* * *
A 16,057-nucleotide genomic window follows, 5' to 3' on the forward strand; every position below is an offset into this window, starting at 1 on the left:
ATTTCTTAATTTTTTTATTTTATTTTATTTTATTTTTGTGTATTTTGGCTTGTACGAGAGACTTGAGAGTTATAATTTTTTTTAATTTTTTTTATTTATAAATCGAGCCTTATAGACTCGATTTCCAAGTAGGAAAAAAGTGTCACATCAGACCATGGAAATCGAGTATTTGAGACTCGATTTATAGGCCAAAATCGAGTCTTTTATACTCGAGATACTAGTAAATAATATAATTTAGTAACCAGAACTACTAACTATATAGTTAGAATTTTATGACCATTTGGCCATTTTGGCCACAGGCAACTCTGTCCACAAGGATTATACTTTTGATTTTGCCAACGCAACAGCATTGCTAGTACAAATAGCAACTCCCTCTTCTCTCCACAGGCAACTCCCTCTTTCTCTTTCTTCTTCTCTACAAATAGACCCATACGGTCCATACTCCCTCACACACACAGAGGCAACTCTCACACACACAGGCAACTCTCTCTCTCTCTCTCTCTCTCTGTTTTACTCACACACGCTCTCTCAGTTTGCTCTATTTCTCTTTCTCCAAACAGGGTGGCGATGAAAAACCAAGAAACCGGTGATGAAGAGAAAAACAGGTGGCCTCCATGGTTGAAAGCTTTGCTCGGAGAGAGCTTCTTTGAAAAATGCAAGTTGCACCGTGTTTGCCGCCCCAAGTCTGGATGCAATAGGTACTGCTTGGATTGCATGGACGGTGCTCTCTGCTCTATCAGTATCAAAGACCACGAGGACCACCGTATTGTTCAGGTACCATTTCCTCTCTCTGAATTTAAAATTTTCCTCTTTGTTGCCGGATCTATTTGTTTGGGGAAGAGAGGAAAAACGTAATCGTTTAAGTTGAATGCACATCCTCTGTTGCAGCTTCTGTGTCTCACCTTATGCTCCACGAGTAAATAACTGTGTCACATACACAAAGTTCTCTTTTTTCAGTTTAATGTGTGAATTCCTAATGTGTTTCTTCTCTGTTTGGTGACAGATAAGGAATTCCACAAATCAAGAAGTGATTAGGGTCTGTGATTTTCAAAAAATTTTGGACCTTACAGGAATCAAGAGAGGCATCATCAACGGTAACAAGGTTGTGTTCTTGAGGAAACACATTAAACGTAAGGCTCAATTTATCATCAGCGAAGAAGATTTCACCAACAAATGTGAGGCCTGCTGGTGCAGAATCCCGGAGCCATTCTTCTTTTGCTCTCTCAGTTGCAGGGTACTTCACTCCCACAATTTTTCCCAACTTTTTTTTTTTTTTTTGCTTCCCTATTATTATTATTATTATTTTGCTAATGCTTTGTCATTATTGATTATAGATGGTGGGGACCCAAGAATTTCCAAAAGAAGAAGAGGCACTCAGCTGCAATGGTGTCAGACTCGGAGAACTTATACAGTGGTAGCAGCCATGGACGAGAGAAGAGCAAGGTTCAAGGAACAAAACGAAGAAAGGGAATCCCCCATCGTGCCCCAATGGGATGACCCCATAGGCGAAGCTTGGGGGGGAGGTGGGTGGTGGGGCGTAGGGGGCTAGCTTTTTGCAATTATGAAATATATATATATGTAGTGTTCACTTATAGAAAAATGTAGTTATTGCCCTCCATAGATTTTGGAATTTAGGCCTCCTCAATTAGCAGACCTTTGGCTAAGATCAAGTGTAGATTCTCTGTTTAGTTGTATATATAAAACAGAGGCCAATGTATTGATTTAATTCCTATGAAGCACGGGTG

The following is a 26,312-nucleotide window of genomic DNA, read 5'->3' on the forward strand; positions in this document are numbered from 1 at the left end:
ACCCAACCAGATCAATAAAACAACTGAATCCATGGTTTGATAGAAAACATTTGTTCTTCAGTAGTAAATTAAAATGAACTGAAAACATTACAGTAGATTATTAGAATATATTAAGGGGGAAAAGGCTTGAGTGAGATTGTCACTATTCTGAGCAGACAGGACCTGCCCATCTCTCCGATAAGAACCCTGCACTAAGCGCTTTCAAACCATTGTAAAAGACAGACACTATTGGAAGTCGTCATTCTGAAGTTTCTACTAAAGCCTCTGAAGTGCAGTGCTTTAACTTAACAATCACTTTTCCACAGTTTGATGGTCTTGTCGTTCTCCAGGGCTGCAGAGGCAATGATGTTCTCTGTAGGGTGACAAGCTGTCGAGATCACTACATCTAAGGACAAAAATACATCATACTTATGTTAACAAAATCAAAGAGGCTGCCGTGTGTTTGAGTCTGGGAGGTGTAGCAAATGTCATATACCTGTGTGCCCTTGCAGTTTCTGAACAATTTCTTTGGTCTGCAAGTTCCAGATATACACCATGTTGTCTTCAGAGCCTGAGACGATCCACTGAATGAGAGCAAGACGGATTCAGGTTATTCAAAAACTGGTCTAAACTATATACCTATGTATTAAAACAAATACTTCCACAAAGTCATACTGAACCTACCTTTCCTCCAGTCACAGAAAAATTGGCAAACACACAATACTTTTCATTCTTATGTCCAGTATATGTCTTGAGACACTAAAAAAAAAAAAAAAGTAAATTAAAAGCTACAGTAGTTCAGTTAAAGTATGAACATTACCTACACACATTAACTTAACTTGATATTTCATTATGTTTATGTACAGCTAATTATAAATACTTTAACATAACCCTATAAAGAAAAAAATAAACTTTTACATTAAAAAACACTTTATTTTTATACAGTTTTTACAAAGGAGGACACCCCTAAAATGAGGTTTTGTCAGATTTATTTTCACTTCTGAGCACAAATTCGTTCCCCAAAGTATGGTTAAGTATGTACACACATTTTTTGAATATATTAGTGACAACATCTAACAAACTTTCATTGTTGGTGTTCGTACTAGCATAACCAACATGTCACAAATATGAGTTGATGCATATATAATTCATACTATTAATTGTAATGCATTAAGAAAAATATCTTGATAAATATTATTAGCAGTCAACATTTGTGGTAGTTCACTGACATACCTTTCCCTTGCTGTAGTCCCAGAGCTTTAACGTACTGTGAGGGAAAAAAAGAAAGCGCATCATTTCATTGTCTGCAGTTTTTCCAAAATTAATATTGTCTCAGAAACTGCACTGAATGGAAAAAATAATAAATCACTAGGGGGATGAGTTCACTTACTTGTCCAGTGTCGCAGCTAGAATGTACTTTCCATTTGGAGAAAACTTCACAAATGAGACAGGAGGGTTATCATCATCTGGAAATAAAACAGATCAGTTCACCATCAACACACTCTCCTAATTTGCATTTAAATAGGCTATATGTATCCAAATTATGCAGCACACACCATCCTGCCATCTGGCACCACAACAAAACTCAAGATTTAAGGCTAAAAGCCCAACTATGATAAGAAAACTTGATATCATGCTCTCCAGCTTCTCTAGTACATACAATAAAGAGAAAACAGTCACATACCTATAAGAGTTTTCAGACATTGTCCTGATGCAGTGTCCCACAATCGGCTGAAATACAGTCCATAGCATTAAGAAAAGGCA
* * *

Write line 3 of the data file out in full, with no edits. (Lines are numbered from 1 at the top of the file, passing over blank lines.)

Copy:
The following is a 26,312-nucleotide window of genomic DNA, read 5'->3' on the forward strand; positions in this document are numbered from 1 at the left end: